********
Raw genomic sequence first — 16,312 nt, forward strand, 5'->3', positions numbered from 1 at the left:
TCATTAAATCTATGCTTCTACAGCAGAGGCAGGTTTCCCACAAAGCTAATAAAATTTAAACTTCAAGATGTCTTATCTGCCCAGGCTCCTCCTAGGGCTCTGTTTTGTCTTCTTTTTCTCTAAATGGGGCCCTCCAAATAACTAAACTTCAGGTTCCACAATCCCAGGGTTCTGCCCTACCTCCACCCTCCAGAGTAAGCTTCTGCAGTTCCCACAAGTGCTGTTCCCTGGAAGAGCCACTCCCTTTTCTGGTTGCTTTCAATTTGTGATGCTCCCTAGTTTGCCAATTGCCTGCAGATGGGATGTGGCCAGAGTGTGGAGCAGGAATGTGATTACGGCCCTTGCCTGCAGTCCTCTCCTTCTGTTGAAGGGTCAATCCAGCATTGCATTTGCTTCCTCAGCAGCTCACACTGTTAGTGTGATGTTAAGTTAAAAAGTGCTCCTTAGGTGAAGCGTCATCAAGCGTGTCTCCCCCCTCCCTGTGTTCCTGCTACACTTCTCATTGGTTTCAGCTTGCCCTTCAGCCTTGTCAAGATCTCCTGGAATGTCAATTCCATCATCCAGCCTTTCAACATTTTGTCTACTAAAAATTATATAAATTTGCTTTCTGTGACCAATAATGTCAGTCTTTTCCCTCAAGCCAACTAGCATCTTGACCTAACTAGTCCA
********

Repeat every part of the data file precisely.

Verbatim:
Raw genomic sequence first — 16,312 nt, forward strand, 5'->3', positions numbered from 1 at the left:
TCATTAAATCTATGCTTCTACAGCAGAGGCAGGTTTCCCACAAAGCTAATAAAATTTAAACTTCAAGATGTCTTATCTGCCCAGGCTCCTCCTAGGGCTCTGTTTTGTCTTCTTTTTCTCTAAATGGGGCCCTCCAAATAACTAAACTTCAGGTTCCACAATCCCAGGGTTCTGCCCTACCTCCACCCTCCAGAGTAAGCTTCTGCAGTTCCCACAAGTGCTGTTCCCTGGAAGAGCCACTCCCTTTTCTGGTTGCTTTCAATTTGTGATGCTCCCTAGTTTGCCAATTGCCTGCAGATGGGATGTGGCCAGAGTGTGGAGCAGGAATGTGATTACGGCCCTTGCCTGCAGTCCTCTCCTTCTGTTGAAGGGTCAATCCAGCATTGCATTTGCTTCCTCAGCAGCTCACACTGTTAGTGTGATGTTAAGTTAAAAAGTGCTCCTTAGGTGAAGCGTCATCAAGCGTGTCTCCCCCCTCCCTGTGTTCCTGCTACACTTCTCATTGGTTTCAGCTTGCCCTTCAGCCTTGTCAAGATCTCCTGGAATGTCAATTCCATCATCCAGCCTTTCAACATTTTGTCTACTAAAAATTATATAAATTTGCTTTCTGTGACCAATAATGTCAGTCTTTTCCCTCAAGCCAACTAGCATCTTGACCTAACTAGTCCA